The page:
This week I have been working (read struggling) on connecting a C# .NET application to Oracle. In the end I was trapped between 32 bits vs 64 bits, .NET Oracle providers and 32 bit OLE DB providers.
First of all I challenged this task, not bothered by any knowledge about Oracle. I did know that if you want to connect to an Oracle database you have to install the Oracle Client on the client machine. This only 1,7 Gb (!) download (Oracle 11g) happily told me that my Windows 7 version (real version 6.1, 64 bits) was not certified for the job. Only Windows 6.0 was.
Huh, now what?
After some googling found this blogpost about how to trick the setup to install on Window 7 (6.1) anyway.
After that it installed gracefully (some warnings…), time to startup VS to give it a spin!
Well not. That app that I am writing connects besides Oracle and SQL Server to an Access database. Because the Jet OLEDB driver for Access is 32 bits only I am doomed to target the x86 platform for now. No problem, however the 64 bits Oracle client can not connect targeting the x86 platform. Getting a BadImageFormatException:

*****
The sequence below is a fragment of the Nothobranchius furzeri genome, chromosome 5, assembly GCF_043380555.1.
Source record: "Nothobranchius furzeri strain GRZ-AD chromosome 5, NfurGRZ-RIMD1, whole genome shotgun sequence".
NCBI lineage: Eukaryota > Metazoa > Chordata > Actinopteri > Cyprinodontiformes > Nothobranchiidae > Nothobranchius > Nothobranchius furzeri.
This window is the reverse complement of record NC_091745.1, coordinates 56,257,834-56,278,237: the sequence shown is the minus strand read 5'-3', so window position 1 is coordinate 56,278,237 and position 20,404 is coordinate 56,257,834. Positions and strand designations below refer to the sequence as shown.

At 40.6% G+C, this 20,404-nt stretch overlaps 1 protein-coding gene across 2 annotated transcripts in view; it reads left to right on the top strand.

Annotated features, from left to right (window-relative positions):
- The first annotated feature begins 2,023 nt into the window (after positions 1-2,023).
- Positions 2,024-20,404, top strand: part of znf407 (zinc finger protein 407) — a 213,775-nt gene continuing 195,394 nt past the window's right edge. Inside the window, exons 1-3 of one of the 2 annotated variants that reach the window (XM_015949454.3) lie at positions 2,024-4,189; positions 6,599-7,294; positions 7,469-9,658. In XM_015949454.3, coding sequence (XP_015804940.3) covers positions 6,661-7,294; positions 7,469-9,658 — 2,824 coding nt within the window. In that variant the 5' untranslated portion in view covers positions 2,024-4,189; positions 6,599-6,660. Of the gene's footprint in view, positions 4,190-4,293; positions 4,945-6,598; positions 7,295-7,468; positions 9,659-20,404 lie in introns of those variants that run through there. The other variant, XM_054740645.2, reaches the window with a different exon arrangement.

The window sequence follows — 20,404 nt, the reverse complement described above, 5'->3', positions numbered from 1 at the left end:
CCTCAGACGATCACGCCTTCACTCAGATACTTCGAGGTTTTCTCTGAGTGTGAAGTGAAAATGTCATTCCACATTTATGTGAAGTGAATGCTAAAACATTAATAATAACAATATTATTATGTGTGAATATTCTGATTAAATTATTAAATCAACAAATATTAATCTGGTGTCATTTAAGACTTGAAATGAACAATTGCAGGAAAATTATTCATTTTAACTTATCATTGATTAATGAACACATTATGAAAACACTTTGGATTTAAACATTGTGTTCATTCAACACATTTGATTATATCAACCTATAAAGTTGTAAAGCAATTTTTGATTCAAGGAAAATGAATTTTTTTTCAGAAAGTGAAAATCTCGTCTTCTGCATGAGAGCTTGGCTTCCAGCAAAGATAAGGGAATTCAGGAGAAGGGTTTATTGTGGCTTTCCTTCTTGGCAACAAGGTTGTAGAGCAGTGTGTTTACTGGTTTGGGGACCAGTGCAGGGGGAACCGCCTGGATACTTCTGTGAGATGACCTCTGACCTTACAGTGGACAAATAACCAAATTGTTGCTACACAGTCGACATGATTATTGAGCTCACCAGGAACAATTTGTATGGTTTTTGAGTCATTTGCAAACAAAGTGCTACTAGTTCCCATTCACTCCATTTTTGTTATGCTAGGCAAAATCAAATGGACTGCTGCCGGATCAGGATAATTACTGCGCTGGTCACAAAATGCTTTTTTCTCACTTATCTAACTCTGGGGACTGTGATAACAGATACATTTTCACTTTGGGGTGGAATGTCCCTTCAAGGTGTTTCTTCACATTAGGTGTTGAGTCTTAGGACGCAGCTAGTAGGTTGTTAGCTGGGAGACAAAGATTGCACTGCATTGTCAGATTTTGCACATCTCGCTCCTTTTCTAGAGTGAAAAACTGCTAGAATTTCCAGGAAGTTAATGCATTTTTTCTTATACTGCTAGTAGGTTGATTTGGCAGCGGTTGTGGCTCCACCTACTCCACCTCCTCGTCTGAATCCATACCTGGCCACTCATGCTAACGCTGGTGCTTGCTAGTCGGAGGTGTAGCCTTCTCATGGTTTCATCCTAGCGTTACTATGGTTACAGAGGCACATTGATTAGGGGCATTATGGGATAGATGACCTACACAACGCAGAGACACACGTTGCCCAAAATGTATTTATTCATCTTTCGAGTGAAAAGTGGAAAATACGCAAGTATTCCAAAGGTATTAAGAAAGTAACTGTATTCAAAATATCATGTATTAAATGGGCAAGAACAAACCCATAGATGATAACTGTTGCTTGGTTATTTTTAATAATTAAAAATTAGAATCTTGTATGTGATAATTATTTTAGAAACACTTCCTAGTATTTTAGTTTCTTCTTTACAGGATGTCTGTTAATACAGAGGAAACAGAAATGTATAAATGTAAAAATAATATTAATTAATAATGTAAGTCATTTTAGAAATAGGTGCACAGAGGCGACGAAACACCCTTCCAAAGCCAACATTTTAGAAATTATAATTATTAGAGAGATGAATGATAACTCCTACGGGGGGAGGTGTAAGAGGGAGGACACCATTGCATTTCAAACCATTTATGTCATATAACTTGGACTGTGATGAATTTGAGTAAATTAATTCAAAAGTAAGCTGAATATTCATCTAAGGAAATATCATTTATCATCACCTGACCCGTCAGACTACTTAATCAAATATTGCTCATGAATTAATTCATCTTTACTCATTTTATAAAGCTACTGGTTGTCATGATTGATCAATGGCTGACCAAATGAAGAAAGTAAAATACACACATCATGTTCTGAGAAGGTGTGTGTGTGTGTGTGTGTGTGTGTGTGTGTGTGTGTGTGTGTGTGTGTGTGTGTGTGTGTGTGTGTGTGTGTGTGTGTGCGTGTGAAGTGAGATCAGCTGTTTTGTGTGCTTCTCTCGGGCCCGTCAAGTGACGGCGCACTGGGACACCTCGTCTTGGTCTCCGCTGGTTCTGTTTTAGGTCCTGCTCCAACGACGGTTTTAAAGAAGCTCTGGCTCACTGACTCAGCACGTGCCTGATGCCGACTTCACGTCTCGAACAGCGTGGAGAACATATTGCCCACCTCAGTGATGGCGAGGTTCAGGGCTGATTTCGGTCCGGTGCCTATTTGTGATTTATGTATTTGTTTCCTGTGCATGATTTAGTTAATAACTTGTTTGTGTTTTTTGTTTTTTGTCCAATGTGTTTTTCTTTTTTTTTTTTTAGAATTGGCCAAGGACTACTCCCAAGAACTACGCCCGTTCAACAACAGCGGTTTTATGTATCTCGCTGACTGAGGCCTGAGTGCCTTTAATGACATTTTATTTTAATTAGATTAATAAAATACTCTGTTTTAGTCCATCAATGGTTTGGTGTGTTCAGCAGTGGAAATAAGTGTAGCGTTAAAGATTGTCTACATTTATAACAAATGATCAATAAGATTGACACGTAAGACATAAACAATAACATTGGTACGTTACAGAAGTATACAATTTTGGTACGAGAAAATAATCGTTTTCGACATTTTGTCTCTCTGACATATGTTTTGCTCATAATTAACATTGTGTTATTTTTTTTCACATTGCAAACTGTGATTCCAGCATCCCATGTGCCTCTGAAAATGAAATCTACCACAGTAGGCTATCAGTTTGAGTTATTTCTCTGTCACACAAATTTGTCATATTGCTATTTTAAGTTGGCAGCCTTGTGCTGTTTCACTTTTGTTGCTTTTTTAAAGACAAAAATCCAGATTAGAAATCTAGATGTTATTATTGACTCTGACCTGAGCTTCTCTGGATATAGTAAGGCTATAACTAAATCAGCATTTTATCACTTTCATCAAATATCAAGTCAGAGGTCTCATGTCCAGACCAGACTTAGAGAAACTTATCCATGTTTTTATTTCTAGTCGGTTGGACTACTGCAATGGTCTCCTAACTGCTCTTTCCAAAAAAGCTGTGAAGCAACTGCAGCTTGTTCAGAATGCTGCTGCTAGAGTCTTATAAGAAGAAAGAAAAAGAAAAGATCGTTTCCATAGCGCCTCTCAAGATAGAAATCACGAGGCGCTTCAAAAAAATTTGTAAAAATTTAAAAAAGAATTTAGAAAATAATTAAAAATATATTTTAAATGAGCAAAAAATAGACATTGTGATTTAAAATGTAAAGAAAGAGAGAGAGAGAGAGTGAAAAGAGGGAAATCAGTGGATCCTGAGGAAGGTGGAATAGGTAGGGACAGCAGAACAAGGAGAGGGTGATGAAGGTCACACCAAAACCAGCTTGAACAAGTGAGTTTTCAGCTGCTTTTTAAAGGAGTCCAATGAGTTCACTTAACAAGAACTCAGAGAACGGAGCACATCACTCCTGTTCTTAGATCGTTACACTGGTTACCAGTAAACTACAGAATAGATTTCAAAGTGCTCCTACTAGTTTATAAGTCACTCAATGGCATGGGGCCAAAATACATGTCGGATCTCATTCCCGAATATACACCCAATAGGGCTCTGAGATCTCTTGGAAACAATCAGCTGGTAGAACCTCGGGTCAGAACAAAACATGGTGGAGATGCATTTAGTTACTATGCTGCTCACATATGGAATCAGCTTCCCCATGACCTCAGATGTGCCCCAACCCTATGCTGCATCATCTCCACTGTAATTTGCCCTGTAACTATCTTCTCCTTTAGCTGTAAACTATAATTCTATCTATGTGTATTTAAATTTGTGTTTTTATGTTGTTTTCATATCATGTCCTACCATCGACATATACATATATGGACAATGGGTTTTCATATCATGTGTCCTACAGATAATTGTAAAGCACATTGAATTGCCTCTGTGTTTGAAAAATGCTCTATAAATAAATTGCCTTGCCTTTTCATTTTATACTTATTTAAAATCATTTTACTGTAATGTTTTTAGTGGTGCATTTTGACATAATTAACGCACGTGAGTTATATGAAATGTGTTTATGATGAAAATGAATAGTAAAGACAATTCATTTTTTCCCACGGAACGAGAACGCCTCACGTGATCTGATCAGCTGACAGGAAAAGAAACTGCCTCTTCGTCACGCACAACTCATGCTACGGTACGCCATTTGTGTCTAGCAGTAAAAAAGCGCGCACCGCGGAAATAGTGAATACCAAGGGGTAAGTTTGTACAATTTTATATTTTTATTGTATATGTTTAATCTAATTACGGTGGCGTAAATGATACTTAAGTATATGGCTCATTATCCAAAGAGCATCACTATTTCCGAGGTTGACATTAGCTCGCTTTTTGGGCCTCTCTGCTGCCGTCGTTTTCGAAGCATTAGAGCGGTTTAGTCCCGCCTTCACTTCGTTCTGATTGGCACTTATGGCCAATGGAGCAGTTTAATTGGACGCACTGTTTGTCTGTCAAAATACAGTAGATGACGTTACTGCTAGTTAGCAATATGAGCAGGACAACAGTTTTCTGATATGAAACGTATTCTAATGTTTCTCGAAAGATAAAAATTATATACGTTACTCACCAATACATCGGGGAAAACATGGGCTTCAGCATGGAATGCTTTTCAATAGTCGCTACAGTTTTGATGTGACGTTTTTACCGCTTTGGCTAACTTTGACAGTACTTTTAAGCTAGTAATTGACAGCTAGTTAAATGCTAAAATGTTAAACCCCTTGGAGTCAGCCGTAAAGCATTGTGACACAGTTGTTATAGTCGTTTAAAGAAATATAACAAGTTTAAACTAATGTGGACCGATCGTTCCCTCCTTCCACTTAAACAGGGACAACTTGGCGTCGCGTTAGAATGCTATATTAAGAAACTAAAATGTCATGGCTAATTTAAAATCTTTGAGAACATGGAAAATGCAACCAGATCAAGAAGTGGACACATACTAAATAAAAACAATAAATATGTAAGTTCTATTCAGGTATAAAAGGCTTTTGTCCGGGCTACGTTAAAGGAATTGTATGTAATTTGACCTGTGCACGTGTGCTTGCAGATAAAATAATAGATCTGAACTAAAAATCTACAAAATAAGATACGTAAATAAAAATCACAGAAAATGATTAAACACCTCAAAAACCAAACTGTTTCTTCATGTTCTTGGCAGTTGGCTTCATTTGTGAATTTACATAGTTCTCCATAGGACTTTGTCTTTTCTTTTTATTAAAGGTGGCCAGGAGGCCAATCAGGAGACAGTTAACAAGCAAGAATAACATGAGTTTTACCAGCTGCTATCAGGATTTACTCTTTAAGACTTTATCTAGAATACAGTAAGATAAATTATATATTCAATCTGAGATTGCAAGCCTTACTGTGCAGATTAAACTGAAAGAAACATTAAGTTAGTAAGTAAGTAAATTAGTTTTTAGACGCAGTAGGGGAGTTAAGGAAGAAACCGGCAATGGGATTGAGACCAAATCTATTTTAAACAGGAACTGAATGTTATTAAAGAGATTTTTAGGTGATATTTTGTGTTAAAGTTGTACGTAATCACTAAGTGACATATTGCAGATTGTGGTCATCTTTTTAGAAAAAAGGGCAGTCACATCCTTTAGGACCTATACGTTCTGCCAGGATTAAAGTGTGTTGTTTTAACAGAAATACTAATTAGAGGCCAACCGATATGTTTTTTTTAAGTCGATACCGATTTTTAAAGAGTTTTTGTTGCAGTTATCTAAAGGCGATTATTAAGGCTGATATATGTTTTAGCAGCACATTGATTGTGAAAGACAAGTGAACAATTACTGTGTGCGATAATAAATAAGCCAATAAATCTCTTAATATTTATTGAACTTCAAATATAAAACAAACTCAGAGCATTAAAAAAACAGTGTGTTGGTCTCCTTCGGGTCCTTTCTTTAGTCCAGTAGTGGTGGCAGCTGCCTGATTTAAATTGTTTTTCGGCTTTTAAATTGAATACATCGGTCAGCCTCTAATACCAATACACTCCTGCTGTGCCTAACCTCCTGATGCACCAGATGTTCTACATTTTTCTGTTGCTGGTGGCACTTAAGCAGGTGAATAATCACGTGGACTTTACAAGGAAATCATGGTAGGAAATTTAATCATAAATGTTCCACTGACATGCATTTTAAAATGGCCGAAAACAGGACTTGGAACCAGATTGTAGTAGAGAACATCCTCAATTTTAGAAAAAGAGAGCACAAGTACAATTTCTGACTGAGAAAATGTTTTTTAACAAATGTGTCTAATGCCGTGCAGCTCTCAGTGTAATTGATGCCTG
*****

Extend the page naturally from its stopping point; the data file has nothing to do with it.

[InvalidOperationException: Attempt to load Oracle client libraries threw BadImageFormatException. This problem will occur when running in 64 bit mode with the 32 bit Oracle client components installed.]
(Still having the feeling it is the other way around, because I have the 64 bit Oracle client components installed)
Huh, now what?
Because the ADO.NET provider for Oracle from Microsoft suits well in the other technologies I tried to google more information. As it seems this driver is by the coming of .NET 4.0 deprecated. So on second thoughts not a good choice after all. Using the .NET provider from Oracle (ODP) then? Can I install 32 bits Oracle client on 64 bits machine? Who knows.
Fortunately Twitter came to rescue someone pointed out that there are third party solutions, which can connect to an Oracle database even without the Oracle Client.
So I tried Devarts dotConnect, which indeed can connect without the Oracle Client, isn’t that just great! Within 5 minutes I was connected (either 32 or 64 bits).
So if you want to connect to Oracle on .NET, keep some sparetime afterwards, I would suggest using third party components for it!